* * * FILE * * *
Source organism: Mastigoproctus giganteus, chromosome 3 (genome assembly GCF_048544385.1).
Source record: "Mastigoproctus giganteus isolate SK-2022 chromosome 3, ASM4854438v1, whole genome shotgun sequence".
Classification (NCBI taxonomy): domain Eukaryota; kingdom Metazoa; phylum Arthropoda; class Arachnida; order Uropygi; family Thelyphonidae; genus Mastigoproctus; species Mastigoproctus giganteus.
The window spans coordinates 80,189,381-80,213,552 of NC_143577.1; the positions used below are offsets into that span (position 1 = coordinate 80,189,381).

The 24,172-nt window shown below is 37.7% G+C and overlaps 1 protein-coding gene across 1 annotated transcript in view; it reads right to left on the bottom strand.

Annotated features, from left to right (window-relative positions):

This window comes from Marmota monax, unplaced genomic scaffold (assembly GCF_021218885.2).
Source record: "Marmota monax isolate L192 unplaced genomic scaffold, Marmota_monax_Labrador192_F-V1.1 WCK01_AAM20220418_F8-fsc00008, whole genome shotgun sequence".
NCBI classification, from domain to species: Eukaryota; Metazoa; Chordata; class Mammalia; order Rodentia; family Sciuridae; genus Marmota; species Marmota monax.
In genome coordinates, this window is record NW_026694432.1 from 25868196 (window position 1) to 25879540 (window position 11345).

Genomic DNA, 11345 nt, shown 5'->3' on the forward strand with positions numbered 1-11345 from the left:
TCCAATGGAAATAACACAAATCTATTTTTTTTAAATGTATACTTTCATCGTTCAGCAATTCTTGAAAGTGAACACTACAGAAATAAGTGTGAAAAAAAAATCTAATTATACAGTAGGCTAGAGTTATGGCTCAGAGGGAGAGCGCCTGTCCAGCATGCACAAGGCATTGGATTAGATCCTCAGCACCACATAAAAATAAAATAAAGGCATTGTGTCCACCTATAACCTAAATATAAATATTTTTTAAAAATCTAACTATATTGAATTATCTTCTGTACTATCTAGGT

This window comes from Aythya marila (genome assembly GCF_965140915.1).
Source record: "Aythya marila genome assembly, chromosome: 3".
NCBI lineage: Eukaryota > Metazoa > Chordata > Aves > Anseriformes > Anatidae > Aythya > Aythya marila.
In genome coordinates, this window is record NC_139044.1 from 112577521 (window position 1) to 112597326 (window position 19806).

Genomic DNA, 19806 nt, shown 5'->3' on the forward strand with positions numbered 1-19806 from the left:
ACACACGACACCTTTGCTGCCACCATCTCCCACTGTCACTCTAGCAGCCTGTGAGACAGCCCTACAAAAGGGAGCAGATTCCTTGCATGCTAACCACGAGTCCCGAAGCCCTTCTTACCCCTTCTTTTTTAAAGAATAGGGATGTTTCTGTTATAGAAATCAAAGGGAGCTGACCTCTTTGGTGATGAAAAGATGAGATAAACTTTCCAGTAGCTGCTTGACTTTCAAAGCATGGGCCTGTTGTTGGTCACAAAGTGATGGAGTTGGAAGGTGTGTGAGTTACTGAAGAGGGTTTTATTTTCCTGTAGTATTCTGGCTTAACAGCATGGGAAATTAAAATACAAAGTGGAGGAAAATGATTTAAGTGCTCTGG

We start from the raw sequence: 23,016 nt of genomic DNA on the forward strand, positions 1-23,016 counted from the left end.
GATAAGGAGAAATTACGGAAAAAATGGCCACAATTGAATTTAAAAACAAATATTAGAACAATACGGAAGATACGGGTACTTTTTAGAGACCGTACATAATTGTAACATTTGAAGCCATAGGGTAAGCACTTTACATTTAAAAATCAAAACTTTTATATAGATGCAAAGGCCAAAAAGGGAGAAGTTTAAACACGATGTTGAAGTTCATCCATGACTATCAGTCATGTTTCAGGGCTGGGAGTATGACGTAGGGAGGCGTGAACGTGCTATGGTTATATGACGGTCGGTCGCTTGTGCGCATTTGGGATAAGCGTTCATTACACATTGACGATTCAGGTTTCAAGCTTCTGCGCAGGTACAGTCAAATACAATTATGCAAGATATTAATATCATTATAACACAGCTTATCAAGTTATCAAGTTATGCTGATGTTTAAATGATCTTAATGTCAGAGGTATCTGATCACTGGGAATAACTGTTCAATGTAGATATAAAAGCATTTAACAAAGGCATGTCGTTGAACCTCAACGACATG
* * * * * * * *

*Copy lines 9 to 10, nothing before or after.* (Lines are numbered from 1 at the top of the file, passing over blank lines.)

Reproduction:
NCBI classification, from domain to species: Eukaryota; Metazoa; Chordata; class Mammalia; order Rodentia; family Sciuridae; genus Marmota; species Marmota monax.
In genome coordinates, this window is record NW_026694432.1 from 25868196 (window position 1) to 25879540 (window position 11345).